Principal construction contractors in Queensland could risk substantial fines and jail time under new laws if they perform unlicensed work or rely on licenses held by their subcontractors, a leading law firm says.

In its latest statement, commercial law firm McCullough Robertson has warned that head contractors could face significant consequences from the impending removal of an exemption to the need to hold licenses for specific types of work where they engage suitably licenced subcontractors to carry out the work.

Passed into law on July 15, the Building Industry Fairness (Security of Payment) and Other Legislation Amendment Act 2020 (BIFOLA Act) makes amendments to a range of existing laws in Queensland in order to improve building regulation throughout the state.

One such change which will have ramifications for head contractors will be the removal of an exemption to requirements under the Queensland Building Construction and Commission Act 1991 (QBCC Act) for contractors to hold appropriate licences for work which they carry out where they engage licenced subcontractors to perform the work in question.

As things stand, Section 42(1) of the QBCC Act requires that contractors must hold an appropriate class of licence for all building work which they carry out.

However, Section 8 of Schedule 1A in that same Act allows an exemption to this where contractors engage subcontractors who hold appropriate licences to perform the work in question.

Once the amendments foreshadowed under the new law have been enacted, however, this exemption will be removed and contractors will need to themselves hold relevant licences for all building work which either they or their subcontractors perform.

(Note: the exemption has not yet been removed, but rather is set to be removed under the BIFOLA Act. Exactly when this will happen remains unclear. Also unclear is whether or not any transitional provisions or arrangements will apply.)

McCullough Robertson Special Counsel Alex Power said the changes will impact all contractors who do not currently hold a licence for specific works and who have relied on subcontractors to perform the work in question.

“For example, we regularly see civil contractors who perform minor building work as part of their scope of work – such as concrete pads or concrete retaining walls – but who are unlicensed to carry out these works,” Power said.

“While these civil contractors have long relied on the exemption to engage licensed subcontractors to fulfil certain components of building work, once the exemption is removed they will need to ensure they hold a licence in their own capacity.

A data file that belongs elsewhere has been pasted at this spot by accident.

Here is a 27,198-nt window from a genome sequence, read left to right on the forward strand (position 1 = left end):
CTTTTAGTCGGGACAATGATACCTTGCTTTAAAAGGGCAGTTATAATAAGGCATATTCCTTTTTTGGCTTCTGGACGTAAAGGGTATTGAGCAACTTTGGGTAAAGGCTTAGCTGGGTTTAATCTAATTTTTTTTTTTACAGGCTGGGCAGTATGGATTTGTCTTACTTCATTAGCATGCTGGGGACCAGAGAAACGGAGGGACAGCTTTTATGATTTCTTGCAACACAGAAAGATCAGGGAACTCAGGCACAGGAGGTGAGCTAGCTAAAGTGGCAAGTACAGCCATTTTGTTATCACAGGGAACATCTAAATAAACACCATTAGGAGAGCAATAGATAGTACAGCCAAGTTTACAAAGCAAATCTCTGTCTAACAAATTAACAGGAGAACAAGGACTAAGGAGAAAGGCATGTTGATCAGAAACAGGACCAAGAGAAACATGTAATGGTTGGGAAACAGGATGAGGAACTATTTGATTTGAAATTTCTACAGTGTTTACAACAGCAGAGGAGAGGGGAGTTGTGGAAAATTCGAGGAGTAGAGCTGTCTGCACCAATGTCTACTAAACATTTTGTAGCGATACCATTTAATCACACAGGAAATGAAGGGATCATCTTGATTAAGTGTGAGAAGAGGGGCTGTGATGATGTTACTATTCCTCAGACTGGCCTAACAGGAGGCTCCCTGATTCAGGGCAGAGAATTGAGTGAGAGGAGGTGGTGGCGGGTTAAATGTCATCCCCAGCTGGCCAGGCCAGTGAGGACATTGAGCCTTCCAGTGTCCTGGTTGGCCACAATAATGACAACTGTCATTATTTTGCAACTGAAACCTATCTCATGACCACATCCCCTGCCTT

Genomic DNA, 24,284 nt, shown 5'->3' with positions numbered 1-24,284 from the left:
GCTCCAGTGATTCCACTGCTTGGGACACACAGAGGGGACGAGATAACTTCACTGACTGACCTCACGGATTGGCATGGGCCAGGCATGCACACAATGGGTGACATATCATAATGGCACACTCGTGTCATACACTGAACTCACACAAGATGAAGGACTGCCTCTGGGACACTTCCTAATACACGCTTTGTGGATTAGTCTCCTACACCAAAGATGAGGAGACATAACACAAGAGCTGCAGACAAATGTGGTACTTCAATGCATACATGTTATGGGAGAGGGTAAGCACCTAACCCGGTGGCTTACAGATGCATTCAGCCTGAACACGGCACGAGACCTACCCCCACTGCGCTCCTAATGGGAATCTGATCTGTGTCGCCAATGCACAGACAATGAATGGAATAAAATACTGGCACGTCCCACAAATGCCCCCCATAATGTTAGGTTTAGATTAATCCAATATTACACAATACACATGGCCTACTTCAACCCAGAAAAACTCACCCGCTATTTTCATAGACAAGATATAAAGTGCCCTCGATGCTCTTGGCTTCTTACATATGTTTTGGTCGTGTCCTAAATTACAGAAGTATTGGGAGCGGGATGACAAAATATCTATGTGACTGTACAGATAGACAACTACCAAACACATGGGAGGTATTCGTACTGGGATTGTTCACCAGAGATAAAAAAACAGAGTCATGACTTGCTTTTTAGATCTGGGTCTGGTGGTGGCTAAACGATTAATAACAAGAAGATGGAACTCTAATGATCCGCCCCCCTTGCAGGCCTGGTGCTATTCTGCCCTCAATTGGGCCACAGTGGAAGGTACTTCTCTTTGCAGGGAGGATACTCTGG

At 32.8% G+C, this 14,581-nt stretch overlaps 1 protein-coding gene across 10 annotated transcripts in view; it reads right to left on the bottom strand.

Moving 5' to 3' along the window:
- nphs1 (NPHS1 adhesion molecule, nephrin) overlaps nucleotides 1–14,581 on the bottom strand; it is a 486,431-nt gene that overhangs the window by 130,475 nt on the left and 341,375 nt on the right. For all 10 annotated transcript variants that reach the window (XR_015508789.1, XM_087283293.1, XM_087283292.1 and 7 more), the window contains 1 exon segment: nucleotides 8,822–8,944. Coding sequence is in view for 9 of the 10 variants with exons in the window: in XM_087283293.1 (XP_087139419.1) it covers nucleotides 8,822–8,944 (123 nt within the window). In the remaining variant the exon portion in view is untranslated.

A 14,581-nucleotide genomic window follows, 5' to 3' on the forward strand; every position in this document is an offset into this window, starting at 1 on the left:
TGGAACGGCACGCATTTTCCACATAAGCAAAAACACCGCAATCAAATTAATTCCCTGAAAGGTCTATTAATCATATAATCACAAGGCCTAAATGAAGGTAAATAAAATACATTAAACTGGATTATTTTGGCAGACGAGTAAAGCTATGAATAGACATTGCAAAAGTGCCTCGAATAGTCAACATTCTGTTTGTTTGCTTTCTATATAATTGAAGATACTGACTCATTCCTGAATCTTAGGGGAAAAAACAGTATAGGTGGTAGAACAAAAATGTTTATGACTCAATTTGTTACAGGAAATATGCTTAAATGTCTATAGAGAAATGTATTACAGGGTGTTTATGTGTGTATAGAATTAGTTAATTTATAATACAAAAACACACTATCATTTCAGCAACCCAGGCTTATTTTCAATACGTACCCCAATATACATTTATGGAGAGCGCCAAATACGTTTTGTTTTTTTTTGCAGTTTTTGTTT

“But this is just one example – the change would extend to any contractor unlicensed for a specific scope of work who has been relying on the fact that their subcontractor holds a licence.”

Moreover, the Act provides significant penalties for breaches of the law.

According to Power, these include:

  • Not being entitled to payment for the relevant work which was carried out, except for a very limited payment allowance under the Act for reasonable costs associated with materials and labour purchased by suppliers but not to cover the contractor’s own labour or profit or to cover supply costs which are unreasonably incurred.
  • Financial penalties ranging from $32,637.50 for a first offence up to $45,692.50 or possible jail time in the case of three offences.
  • Potential implications for the contractor’s entitlement to recover progress payments under the contractor’s own ability to recover progress payments under the Building Industry Fairness (Security of Payment) Act 2017 (Qld) (BIF Act)[1]

Power says Schedule 1A including the exemption referred to above was introduced in 2013 to better enable private public partnerships to participate in public infrastructure projects by using special purpose vehicles to carry out work on behalf of the PPP (which often involves a consortium of players).

Since its introduction, the exemption has been criticised by certain industry members who claim that the exemption provides a loophole for head contractors by allowing them to enter into contracts for building work without being subject to the strict obligations placed on licence holders.

Despite the precise date of the change remaining yet to be determined, Power advises head contractors to prepare now.

He says some companies may need to undertake licensing updates or implement significant structural change.

“We are advising unlicensed head contractors who have subcontracted or tendered for building work to seek advice as to whether they need to commence steps to become licensed,” Power said.

“It may also be necessary for larger companies to look at their operations on a project by project basis and consider whether structural changes are required to ensure that head contractors are appropriately licenced.

“If they don’t take the steps now to ensure their projects are set up for the change, companies could find themselves liable for significant penalties – fines of up to $45,000, potential jail time, and strict limitations on the amounts that they can recover for the completed but unlicensed building work.

“The timing of this change is not yet clear, nor is there any guidance as to whether any transitional provisions will apply, so the best advice is to be prepared – especially when non-compliance brings hefty penalties.”

[1] According to Power, Queensland Courts have held in a number of decisions that a breach of section 42(1) of the QBCC Act, even if it is confined to a negligible proportion of a contractor’s total scope of work, will disentitle the contractor from recovering progress payments under the Security of Payment regime.  This is because a contract for unlicensed building work is illegal and therefore void, and one of the preconditions to utilise the BIF Act is the existence of a valid ‘construction contract’.